From Andrew Natsios's testimony:
As the U.S. transitions from short term humanitarian assistance towards the reconstruction of Haiti’s shattered capital and economy, our aid must alter the power structure within the Haitian government and economy, open the society up to genuine democratic principles and to a free market economy. Too many policymakers in Washington too often take reconstruction literally — as bricks and mortar alone — when it fact rebuilding needs to address much more than that. Clearly, port facilities, roads, bridges, schools, health clinics, and water systems (which were already crumbling before the earthquake) must be rebuilt. But, if that is the extent of our reconstruction efforts, then Haiti will simply revert to its failed state status and whatever is reconstructed will begin to crumble over time without institutions to ensure maintenance.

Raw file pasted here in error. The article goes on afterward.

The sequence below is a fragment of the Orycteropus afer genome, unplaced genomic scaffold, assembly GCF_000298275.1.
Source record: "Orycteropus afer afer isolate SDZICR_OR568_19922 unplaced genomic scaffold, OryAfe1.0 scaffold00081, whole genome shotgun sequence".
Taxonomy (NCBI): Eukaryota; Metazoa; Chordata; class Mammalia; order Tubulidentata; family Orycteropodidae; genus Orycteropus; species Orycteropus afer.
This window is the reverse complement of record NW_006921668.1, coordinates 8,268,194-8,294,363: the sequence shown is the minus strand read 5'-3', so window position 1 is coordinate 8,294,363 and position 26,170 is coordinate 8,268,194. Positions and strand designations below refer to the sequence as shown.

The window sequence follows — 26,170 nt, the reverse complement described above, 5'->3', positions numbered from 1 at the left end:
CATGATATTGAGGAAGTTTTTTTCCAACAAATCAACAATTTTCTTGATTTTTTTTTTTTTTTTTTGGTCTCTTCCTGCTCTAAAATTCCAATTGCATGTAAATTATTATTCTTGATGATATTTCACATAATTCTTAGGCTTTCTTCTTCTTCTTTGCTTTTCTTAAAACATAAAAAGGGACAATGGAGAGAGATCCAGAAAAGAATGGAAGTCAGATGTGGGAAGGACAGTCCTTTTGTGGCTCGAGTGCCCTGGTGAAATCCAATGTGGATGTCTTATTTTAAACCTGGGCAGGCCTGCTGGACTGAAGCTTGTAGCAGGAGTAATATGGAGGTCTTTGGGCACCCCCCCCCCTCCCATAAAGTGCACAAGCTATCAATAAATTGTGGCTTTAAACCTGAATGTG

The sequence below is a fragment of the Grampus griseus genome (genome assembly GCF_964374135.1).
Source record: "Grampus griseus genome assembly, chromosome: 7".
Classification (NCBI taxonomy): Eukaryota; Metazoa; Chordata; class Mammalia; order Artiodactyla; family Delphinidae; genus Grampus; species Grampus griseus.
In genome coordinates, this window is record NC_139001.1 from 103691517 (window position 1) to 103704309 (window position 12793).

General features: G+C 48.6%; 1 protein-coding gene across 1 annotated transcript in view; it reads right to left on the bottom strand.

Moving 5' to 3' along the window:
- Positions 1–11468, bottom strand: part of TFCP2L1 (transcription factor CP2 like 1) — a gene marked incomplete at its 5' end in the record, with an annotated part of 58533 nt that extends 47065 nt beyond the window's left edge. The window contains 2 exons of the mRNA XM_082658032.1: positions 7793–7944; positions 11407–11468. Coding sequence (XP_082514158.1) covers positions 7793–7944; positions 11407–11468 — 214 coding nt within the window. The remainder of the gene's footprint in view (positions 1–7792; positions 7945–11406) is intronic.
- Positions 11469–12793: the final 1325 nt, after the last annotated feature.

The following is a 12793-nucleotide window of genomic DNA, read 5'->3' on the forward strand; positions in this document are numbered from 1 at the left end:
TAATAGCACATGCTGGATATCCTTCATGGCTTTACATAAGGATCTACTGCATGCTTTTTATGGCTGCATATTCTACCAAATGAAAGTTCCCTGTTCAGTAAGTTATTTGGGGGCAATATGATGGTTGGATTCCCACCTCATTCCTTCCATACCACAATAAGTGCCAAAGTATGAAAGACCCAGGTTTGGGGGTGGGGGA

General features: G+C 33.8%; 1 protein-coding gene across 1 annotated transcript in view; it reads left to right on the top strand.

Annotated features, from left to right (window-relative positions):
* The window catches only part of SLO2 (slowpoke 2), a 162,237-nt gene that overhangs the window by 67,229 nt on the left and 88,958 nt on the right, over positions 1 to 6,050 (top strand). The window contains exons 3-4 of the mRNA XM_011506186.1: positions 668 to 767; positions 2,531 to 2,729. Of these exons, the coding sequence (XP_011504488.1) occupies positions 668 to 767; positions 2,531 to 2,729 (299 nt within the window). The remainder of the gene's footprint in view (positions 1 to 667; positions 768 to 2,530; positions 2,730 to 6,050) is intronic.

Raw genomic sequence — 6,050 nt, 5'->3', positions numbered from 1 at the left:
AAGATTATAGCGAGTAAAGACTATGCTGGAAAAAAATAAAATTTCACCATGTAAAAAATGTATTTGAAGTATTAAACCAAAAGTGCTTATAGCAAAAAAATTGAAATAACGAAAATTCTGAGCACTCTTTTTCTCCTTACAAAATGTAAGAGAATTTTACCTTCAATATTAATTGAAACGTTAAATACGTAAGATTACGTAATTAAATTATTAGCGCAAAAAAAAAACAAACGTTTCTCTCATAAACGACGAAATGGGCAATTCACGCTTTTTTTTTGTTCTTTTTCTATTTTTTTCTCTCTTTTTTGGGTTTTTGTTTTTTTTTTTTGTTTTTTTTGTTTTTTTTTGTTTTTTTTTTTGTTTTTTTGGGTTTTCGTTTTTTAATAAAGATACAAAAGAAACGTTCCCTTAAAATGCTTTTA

If western countries want to end the dysfunctional cycle of crisis and failed band aid development in Haiti, only an institution-based model of reconstruction will succeed. U.S. aid programs must be designed to facilitate better governance by the Haitian government in addition to economic growth across Haitian society. Priority must be placed on the agricultural sector and the secondary road network to create an integrated national Haitian economy, rather than one dependent exclusively on the capital, Port-au-Prince. The professional expertise of the Haitian diaspora should be utilized, and scholarships must be extended to train professional managers and technical staff in GOH ministries. And, such initiatives should be complemented by security sector reform that produces a functioning criminal justice system and police force to protect the Haitian people. While history may project a pessimistic outlook for Haiti’s transformation, it also provides critical lessons that the GOH and international community must consider in order to move Haiti towards a brighter future.